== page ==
Back Pain and Fibroids: When Are They Related?

Dr. Eric DePopas, MD

Dr. Eric DePopas, MD

PainTheory Chief Medical Officer
Vascular & Interventional Radiologist

Table of Contents

Anyone who suffers from a health condition knows that dealing with symptoms often feels like managing another condition entirely, especially if you don’t understand why the symptoms appear and how to ease them. Likewise, it can be hard to determine if a condition is the actual cause of symptoms or if something else is triggering the sensations. 

Women or those assigned female at birth with fibroids experience a variety of symptoms, one of the most common being back pain. In fact, studies have shown that 60% of women with fibroids feel aches or discomfort in their back. Fortunately, doctors know why fibroids cause pain, how to alleviate it, and how to safely remove fibroid stimuli. Here’s everything you need to know about back pain and fibroids and how they’re connected to one another:

Can fibroids cause back pain?

Fibroids are tumors that grow on the lining of the uterus and can range in size from one mm to 20 cm in diameter. Larger fibroids can grow so much that they push on bones in the back called vertebral bodies. This can compress nerves that are close to the vertebral bodies or even within the pelvis. If either of these scenarios takes place, back pain will be the result.

If fibroids are causing back pain, it typically indicates that the person has a large fibroid. It’s important to note though, that back pain is a “bulk symptom” of fibroids, meaning that it’s related to the size of the fibroid. The larger the fibroid, the more severe the back pain is likely to be.

Fibroids and back pain symptoms

Chronic back pain has a significant impact on a person’s wellbeing. There are strong associations between chronic pain and a reduction in mental health—studies show that up to 85% of patients with chronic back pain suffer from severe depression. 

Therefore, back pain should be taken seriously, especially considering that it can limit mobility and significantly restrict daily routines. 

It is important for patients to confirm that their back pain is due to fibroids and not another condition like spinal stenosis or a herniated disc. To correctly diagnose the cause, you need to speak with a doctor and organize a physical exam and medical imaging. For example, if you have symptoms of sciatica (radiating pain down the leg) and an MRI shows a lumbar nerve root compression, the doctor can confidently say that your back pain is related to a nerve root compression, not fibroids.

What does fibroid pain feel like in the back?

Having back pain does not automatically suggest that you have fibroids. That said, if you have been diagnosed with fibroids and start experiencing back pain along with other fibroid symptoms, it’s typically a safe assumption that the two are related. 

Other fibroid symptoms include heavy periods, abdominal pain or bloating, constipation, pain during sex, and the feeling of needing to urinate regularly. 

Rarely will back pain be the only isolated symptom of a large fibroid—if they are substantial in size, they’ll likely produce other side effects.

If you have chronic back pain before being diagnosed with fibroids, the growths aren’t guaranteed to worsen the pain. If the fibroid is small, chances are that it will have no impact. If it’s large, there’s a strong possibility it could exacerbate the pain.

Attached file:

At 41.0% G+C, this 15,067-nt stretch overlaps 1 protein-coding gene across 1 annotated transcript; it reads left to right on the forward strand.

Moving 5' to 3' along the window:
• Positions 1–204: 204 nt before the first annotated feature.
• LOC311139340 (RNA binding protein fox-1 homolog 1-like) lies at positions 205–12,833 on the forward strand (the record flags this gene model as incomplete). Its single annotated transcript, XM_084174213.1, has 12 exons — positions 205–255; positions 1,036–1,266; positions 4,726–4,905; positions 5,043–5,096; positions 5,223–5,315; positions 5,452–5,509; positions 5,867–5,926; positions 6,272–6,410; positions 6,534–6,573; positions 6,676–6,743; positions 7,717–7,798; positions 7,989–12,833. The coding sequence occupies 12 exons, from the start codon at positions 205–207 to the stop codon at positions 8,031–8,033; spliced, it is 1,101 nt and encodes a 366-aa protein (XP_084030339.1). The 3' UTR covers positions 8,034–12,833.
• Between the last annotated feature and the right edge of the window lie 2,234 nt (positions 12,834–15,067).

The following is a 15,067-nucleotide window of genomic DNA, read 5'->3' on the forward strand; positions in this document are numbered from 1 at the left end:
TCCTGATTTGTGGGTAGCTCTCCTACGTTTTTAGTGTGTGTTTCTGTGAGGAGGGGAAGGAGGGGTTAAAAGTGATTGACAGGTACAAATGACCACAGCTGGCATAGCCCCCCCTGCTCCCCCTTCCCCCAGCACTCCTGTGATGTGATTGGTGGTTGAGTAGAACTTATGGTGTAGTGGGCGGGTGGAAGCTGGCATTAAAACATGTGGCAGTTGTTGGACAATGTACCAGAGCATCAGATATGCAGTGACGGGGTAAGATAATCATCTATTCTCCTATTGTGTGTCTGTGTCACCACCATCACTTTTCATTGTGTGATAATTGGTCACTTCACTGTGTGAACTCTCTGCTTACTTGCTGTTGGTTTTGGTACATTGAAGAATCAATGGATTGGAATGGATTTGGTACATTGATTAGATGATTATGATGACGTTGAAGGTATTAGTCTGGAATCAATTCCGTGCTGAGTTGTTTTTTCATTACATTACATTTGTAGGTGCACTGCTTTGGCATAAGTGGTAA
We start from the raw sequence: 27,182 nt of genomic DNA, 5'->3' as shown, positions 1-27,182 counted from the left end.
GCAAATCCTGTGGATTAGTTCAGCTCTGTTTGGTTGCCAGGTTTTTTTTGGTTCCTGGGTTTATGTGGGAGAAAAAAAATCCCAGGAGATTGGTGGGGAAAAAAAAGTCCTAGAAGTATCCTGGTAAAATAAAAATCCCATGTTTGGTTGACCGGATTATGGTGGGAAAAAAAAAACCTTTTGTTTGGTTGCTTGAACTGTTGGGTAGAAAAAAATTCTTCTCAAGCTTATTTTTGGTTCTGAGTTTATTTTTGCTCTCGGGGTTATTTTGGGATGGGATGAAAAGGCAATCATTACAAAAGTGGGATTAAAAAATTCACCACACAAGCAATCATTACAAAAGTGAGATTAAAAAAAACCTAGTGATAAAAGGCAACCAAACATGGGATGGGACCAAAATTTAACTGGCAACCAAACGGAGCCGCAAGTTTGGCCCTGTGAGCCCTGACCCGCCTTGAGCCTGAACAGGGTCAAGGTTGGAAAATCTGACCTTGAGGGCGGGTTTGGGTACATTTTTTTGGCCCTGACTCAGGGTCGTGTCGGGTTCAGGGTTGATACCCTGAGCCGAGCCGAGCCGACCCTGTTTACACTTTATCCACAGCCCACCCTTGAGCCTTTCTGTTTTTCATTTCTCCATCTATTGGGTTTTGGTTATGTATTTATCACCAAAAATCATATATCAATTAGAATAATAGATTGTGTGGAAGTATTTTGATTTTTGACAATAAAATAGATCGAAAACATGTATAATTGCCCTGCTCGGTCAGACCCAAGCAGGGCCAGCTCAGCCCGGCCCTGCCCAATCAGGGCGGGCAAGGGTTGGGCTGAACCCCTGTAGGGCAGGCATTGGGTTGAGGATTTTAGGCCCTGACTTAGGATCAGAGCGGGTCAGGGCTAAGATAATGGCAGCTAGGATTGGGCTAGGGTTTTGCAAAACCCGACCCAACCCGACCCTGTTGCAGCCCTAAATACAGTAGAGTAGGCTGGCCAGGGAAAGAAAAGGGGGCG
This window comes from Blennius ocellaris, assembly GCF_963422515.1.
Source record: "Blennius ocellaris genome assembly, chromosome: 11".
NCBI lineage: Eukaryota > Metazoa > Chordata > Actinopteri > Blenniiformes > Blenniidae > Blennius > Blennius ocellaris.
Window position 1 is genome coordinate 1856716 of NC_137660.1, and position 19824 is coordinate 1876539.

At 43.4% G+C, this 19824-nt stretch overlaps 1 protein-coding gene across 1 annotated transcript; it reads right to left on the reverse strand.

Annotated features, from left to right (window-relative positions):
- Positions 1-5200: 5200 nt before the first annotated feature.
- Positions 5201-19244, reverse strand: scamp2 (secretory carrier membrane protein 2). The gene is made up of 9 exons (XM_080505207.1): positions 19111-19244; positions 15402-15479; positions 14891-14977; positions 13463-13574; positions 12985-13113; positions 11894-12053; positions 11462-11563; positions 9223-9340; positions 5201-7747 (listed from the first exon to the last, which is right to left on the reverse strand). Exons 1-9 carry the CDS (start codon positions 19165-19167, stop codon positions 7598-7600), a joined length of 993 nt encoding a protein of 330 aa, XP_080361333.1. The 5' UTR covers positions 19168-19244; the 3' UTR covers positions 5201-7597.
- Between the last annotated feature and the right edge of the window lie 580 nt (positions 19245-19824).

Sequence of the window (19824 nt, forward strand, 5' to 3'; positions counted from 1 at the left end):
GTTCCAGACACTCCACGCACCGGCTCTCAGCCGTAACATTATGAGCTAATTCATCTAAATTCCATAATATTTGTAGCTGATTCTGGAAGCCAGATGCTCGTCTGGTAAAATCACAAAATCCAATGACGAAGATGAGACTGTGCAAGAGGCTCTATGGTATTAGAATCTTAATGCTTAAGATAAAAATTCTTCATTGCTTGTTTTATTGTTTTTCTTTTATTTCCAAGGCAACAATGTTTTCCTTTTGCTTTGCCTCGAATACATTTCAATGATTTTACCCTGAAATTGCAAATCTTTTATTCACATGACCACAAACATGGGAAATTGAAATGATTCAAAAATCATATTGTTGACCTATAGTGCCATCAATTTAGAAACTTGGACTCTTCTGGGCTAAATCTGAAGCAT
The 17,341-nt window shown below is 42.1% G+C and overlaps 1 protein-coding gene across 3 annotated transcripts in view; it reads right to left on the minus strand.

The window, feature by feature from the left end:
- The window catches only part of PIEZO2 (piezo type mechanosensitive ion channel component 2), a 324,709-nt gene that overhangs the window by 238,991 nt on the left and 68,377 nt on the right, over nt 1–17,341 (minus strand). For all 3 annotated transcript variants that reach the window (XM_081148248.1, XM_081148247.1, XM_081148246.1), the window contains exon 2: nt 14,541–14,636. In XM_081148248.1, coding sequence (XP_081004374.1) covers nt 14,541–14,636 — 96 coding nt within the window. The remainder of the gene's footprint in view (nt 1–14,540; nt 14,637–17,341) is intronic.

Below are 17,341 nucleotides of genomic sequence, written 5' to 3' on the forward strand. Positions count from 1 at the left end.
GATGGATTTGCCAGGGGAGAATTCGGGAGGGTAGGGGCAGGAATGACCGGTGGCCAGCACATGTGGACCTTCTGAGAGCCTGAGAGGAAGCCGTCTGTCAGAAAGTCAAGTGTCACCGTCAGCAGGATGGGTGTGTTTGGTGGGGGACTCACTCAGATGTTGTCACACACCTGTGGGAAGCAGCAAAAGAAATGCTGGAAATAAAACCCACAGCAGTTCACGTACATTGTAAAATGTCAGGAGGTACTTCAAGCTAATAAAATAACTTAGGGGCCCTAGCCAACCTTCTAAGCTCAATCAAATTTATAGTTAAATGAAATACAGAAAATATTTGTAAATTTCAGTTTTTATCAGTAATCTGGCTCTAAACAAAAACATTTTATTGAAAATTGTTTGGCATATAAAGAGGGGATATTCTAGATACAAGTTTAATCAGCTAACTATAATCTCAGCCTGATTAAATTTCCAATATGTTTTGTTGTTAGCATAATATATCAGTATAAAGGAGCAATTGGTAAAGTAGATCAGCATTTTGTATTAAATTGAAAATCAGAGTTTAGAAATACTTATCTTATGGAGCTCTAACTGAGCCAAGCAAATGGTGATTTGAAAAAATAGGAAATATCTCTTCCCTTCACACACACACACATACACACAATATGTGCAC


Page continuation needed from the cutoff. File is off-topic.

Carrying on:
Why is fibroid pain worse at night?

Some women with fibroids have reported feeling more intense back pain at night, making it difficult to sleep and generally rest. Some women experience pain that has woken them up suddenly.

It’s not uncommon for people to notice any symptom they are experiencing more strongly at night. Particularly when lying down, we tend to be more aware of our bodies and can localize areas of discomfort. During fast-paced days, we don’t notice these sensations as much due to the distractions of our day-to-day lives.  

So if you are experiencing more severe pain at night, remember this can be common with fibroids and it doesn’t likely suggest there is something more worrisome happening. 

Fibroid back pain relief

There are a number of at-home remedies that can momentarily relieve fibroid-induced back pain. 

The first is over-the-counter, nonsteroidal anti-inflammatory drugs (NSAIDs) that reduce inflammation. Common NSAIDs are high-dose aspirin, ibuprofen (Advil, Motrin, Midol), and naproxen (Aleve, Naprosyn).

Another option is applying a hot compress to the affected area of the back. Heat relaxes muscles and lowers the constriction of blood vessels, improving the blood flow and reducing discomfort. 

You may also want to explore medical treatment such as uterine fibroid embolization; a non surgical, same-day procedure that uses a type of x-ray imaging called fluoroscopy to locate the fibroids and direct small bead-like particles into the uterine arteries to block blood flow to the fibroids. This causes them to shrink considerably or disappear completely. The treatment is highly effective at reducing and removing the fibroids that cause back pain, with a success rate of 85%.

Conclusion

Back pain should always be addressed quickly and with care. We recommend seeing a doctor for the deepest insights into your condition and root cause. If fibroids are the source, take our PainTheory Uterine Fibroid Embolization quiz to see if you’re suited for UFE treatment.

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The information included in this document in no way substitutes for medical advice.

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